The Tailor Institute celebrates 20 years, introduces new director
Saturday, September 2, 2023
The Tailor Institute, founded in 2003, started as one father’s dream for a place where his son and other young adults with autism could enhance their strengths and grow in independence. He wanted a place that provided clinical services, but also felt like a home. That father was Dr. David Crowe, whose dream has transformed into a thriving not-for-profit that celebrated its 20th anniversary this year.
Located on 528 Helena Ave., just off Broadway in Cape Girardeau, The Tailor Institute (TTI) provides programs designed to enrich and enhance the lives of participants with autism and other developmental disabilities — ages 15 and older. Clinical Director Rhonda Overbeck says their programs focus on three areas of life: social, vocational and independence.
“[We want to help our participants] be as independent as they can possibly be. Whatever that next step is, helping them work their way to that,” Overbeck said.
Overbeck says the not-for-profit expanded programming significantly over the last few years, and tailors programs to individuals’ needs and interests. One of their popular programs, Work IT!, is focused on vocational skills for participants who are employed or seeking employment.
Another new program Overbeck is excited about is Love & Friendship on the Spectrum, which is focused on addressing friendship and relationship building skills.
The Tailor Institute now accepts participants from Scott and Mississippi Counties, along with Cape Girardeau County. To increase access to their services, Overbeck says they offer hybrid services over Zoom.
Before participants join in the fun with TTI’s many programs, they are comprehensively assessed. This assessment allows staff to identify a participants’ strengths and opportunities for growth. Right now, Executive Director Angie Graviett says TTI is completing two assessments on new participants each month.
Graviett officially took over as Executive Director in July 2023. Prior to taking the position, she worked as assessment coordinator for TTI. Carissa Tracy, TTI’s former executive director, came into the position over 9 years ago.
Tracy says the organization has grown significantly, as TTI is now seeing close to 50 participants in a given month and the staff has grown to over 20 people. New funding from the DMH/Medicaid Waiver program via Catholic Charities of Southeastern Missouri, has allowed TTI to accept Medicaid Waiver candidates and broadened the scope of who can utilize services. She also says "a lifeline to our growth" has been a grant awarded for the last three years by the Cape Girardeau County Board for Developmentally Disabled (SB40 Board). But the success of TTI has not been without trials.
"Immediately upon taking over, we suffered the loss of Dr. David Crowe, and while we mourned his loss, it made the staff and Board of Directors even more determined to succeed. The second major trial was in 2017, when we lost 100% of state funding, which threatened to close our doors,” Tracy said. “TTI turned to the community for support and raised the funds necessary to keep the doors open. This in turn proved the resiliency of our team and caused us to cast a wider net for additional funding opportunities, which in turn has allowed us to grow and help more people than we were able to before the loss.”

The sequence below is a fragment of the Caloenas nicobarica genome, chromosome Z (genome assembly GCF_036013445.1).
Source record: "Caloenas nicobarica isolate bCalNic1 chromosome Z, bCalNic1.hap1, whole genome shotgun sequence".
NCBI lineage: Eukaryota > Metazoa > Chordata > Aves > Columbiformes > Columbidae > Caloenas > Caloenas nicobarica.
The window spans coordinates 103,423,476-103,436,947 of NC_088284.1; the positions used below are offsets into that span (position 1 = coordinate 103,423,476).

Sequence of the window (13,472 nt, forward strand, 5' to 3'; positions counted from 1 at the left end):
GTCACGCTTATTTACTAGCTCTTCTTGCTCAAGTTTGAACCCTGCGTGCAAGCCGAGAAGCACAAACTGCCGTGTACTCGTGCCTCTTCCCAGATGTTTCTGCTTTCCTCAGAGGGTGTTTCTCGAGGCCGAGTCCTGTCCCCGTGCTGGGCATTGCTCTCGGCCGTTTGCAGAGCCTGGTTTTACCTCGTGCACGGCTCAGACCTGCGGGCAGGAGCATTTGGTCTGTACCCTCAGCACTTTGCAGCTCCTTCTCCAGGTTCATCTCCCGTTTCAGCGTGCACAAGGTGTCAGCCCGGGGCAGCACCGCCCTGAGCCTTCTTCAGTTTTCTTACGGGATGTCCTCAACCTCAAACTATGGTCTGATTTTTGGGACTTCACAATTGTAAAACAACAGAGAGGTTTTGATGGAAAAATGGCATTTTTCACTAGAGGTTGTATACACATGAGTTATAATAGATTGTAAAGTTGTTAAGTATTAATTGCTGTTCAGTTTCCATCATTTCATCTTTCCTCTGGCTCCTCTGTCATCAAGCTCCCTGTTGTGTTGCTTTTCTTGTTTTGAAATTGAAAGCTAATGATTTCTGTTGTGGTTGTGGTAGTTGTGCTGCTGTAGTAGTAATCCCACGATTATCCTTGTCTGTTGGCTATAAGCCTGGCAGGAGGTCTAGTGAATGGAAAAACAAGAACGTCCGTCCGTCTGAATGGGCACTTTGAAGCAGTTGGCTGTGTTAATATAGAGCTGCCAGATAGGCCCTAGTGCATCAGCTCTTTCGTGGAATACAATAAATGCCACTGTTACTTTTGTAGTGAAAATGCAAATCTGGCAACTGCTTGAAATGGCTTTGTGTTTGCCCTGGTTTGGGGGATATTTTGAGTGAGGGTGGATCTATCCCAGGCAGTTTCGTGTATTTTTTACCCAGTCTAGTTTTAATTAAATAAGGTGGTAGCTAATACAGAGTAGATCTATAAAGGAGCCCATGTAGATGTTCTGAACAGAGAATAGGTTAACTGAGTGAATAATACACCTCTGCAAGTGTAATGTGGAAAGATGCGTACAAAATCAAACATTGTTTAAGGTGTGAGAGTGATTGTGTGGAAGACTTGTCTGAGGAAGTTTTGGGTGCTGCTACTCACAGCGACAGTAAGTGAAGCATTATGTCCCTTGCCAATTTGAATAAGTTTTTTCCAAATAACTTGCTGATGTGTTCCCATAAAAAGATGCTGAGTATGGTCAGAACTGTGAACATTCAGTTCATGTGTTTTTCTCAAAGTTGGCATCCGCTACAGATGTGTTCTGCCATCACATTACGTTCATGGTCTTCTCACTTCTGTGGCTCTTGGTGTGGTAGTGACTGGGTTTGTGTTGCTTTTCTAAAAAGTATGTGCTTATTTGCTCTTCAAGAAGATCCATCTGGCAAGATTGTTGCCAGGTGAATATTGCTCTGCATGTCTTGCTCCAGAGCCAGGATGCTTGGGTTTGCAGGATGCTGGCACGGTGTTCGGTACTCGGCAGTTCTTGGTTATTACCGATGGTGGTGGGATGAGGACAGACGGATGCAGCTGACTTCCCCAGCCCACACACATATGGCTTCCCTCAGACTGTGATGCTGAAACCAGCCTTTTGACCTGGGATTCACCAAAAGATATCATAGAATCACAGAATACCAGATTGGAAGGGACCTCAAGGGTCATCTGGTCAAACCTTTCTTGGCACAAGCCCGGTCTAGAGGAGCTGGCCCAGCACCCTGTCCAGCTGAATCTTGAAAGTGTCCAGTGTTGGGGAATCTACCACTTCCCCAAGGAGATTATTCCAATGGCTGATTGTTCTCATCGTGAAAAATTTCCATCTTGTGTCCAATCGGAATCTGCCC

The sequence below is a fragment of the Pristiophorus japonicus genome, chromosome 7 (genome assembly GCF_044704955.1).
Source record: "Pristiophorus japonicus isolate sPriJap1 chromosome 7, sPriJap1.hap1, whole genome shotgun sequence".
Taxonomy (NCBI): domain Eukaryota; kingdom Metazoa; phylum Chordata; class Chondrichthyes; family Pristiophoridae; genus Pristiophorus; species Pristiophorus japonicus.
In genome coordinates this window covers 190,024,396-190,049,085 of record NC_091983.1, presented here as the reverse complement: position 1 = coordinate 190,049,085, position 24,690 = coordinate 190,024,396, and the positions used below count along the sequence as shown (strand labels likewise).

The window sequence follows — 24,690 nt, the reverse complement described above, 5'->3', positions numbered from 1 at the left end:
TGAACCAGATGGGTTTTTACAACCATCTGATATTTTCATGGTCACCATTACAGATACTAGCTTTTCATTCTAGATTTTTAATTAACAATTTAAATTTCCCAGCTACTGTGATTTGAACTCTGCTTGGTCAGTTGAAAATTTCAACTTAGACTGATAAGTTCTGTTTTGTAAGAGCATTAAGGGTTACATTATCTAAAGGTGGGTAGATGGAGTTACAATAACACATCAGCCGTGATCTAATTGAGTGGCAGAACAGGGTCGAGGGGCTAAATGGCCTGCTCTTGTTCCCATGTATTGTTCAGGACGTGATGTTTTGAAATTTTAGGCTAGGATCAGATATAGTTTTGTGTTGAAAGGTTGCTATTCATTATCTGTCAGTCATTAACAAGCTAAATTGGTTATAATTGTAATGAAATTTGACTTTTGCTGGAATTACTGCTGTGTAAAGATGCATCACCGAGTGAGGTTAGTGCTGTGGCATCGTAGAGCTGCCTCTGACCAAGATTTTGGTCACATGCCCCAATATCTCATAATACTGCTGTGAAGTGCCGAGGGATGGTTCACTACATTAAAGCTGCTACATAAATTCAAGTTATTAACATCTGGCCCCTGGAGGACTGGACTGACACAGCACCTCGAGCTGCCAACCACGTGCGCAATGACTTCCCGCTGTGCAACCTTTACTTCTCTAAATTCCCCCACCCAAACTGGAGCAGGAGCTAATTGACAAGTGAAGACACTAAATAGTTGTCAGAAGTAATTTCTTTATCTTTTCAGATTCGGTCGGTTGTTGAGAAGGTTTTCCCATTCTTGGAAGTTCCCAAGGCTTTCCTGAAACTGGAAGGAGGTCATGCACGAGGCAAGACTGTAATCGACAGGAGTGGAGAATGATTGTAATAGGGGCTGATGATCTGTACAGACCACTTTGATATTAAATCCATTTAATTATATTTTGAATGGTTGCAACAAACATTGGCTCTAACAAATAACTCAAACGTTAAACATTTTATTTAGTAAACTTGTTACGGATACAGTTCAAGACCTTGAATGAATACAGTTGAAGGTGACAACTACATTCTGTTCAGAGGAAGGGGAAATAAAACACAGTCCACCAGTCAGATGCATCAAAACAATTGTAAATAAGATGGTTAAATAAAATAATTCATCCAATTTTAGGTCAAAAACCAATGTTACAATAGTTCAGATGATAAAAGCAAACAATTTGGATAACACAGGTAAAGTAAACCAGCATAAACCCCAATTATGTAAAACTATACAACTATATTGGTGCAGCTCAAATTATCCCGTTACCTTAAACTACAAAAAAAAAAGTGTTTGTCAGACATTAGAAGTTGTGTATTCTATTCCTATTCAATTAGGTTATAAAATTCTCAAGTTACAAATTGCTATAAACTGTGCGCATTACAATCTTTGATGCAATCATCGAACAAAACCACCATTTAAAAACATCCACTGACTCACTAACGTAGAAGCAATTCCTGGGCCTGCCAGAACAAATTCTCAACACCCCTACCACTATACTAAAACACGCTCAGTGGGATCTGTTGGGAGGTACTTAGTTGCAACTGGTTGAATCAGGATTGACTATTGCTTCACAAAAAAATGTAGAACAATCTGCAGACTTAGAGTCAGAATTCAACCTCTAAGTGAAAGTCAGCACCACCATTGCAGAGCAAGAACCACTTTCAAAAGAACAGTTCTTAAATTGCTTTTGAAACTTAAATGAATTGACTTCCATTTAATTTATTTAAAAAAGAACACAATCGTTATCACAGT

With TTI on track for continual growth, Tracy knew for the last few years she needed to find the next executive director.
Tracy remembers one conversation with former Senator Jason Crowell, who was instrumental in getting The Tailor Institute initial state funding in 2008. Tracy said, "I asked Jason something along the lines of, how will I find the right person to care for TTI like Dr. Crowe did?" He responded, "Just run it as well as you can and as long as you can, and there will be someone else!" Knowing that Crowell spoke directly and sincerely, she took that advice to heart. Years later, Graviett joined TTI.
She knew Graviett was that “right person” she’d been waiting for, someone who cared and held TTI’s mission in her heart. Graviett has worked with children with special needs most of her career in public schools. She says she’s always “had a passion” for individuals with autism, but more recently, that passion has become personal.
“[My husband and I] have four grandchildren and one of those grandchildren was diagnosed in 2022 with autism,” Graviett said. “He is 3 ½ years old now. … So obviously, within the last few years my heart for autism has grown, and I just want The Tailor Institute to continue to grow, ‘cause I want us to be here when my grandson is old enough, so he will be able to utilize these services.”
Graviett says The Tailor Institute is a family, and their new location, which they moved into last year, feels like home. It has a front porch, a kitchen for cooking, a clubhouse space and a large common area for everyone to gather in. It’s an inviting and welcoming space, exactly what The Tailor Institute hopes to be for its participants.
Tracy says once participants graduate from the program, they still come back to visit. In June, Tracy says they hosted a “family dinner,” with tables lined down the driveway to accommodate all the staff members, participants and alumni who showed up.
"There is a future here. It is a place for all of the participants to find a home," Tracy said. "This is their place."
If interested in donating to The Tailor Institute, learning more about their services or getting involved with fundraisers, contact them on their website at thetailorinstitute.org.